I love hearing from you, so please share comments and questions–and to stay up to date on all the latest just subscribe the blog, “like” me on Facebook, listen to the weekly radio show, and sign up for Pet Peeves newsletter with pet book give-aways!

Kindle-izing, Pet Peeves & Sad News

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Complete Care for Your Aging Cat has been Kindle-ized!

The Kindle-ized kitten book met with great success, and I expect no less from the “mature” version. This updated, revised version of the award-winning Complete Care for Your Aging Book (NAL) provides all the must-knows of caring for your mature feline. The print version won the Merial Human-Animal Bond Award, and the Hartz Senior Cat Award, and the latest edition expands on this theme with updated health and behavior information. Step-by-step home care advice, insurance options, and help explaining to children the end-of-life issues are offered. The most common “old cat” issues cover details about diagnosis, drug/nutritional/natural treatment options, and specialists to help owners are provided.

Unique to the Kindle edition, though, is an incredible value-added in the form of click-able “hot links” to online sources of cat care products, information, and the experts who were interviewed for the book (in the Kindle-for-PC version). Me-wow! My cat edited this book and gives it five paws up! You can check out samples from the book with these excerpts on “how old is old” and “how to give fluid therapy” at my new Pet Peeves website. If you’re inclined to get a copy, please-please-please post a review to share what you think with other readers. Thanks in advance!

Pet Peeves Website Launch! You’ll find free dog and cat care, behavior, training, first aid, and how-to information in articles and videos on a variety of fun-to-serious subjects. I’ll include links to appropriate Pet Peeves radio shows, too. And the Pet Peeves E-newsletter (going out later today–yes, I know it’s late) will also spotlight various dog-centric and cat-egorical topics from the Pet Peeves and cats.About.com sites. For instance:Fireworks Phobias? Here’s how to fix Fido’s fear.Dog Chasing the cat? Learn how to cut the chase.Do your pets follow you to the potty? Learn why.Is your rescued cat scared? This reader asked how to help her feral cat.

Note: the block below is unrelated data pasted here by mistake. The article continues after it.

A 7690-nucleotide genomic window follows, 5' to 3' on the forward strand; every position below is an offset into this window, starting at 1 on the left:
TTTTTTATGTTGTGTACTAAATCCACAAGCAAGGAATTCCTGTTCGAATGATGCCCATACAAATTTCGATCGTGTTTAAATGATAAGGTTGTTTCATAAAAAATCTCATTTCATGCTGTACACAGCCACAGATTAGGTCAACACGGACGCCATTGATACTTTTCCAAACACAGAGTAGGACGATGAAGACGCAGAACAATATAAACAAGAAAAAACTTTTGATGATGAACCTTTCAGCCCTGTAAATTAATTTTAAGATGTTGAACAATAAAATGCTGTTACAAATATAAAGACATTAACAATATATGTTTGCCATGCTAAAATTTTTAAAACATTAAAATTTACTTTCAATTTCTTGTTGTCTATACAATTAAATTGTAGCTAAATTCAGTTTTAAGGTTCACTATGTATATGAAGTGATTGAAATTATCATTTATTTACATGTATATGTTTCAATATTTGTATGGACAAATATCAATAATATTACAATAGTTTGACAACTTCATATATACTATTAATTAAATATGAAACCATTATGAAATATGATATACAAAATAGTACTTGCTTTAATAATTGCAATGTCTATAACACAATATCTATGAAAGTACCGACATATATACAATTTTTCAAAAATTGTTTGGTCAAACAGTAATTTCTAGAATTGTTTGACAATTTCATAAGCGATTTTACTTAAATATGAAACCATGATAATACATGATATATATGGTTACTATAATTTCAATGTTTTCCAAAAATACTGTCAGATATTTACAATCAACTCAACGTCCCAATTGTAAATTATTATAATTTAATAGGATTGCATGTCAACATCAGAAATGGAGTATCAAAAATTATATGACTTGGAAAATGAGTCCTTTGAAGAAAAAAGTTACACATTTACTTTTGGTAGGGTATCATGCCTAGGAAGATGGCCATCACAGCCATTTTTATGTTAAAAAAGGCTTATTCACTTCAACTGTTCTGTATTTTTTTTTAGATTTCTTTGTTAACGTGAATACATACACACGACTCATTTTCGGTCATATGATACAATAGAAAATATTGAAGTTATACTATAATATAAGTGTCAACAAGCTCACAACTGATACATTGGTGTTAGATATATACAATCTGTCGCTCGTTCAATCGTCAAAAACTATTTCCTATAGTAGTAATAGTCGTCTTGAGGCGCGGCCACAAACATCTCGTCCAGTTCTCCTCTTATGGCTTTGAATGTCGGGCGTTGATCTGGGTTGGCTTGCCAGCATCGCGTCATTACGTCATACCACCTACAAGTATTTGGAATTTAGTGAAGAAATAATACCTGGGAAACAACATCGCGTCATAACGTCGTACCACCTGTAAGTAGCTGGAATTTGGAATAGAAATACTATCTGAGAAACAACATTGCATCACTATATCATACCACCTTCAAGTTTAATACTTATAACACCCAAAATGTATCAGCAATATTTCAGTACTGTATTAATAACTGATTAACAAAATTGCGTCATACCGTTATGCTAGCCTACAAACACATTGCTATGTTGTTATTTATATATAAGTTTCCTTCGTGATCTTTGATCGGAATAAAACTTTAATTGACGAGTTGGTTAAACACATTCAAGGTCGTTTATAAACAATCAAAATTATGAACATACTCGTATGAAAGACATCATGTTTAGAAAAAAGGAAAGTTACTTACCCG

As for the “thrilling” news, Thrillerfest is less than a week away. I’m on a panel hosted by best-selling author (wow can she write!) Allison Brennon and several other movers-and-shakers in the world of books. Check out the Murder She Writes blog and comment on the survey. We’ll discuss all the good, bad, & ugly about social media—and the audience is in for some surprises! This ain’t gonna be a dry industry naval-gazing exercise. I like to call it “The Great S&M Debate” and I’ll be wearing my rhinestone #1-Bitch pin. *eg* Hope to see y’all there.

FLASH–late breaking news. My friend and colleague Kari Winters died unexpectedly a year ago, and it’s been a struggle to re-home her pets but all are safe. I’ve blogged about that situation before–she died under shady circumstances. However, one kitty (Lucy) desperately needs a final forever home. Her current foster-mom is willing to send Lucy anywhere in the country and says she’s mainly sweet with people–it’s the other pets that she irritates. Kari’s dear friend Darlene Arden headed the push to rehome these kitties and writes, “I think stress levels are running much too high, plus my friend broke her ankle this weekend so things aren’t great. Bottom line: we find her a home or she will be put down. She has been given chance after chance with experienced cat people but she really does need to be an “only” pet.”

So please cross-post the notice about Lucy, let me know your interest and I’ll put you in touch with Darlene. *s* Until next time, pet your critters for me, read a great book, listen to some “peevish” radio, and enjoy your July 4th weekend. And maybe welcome Lucy into your home.

Woofs & purrs,

amy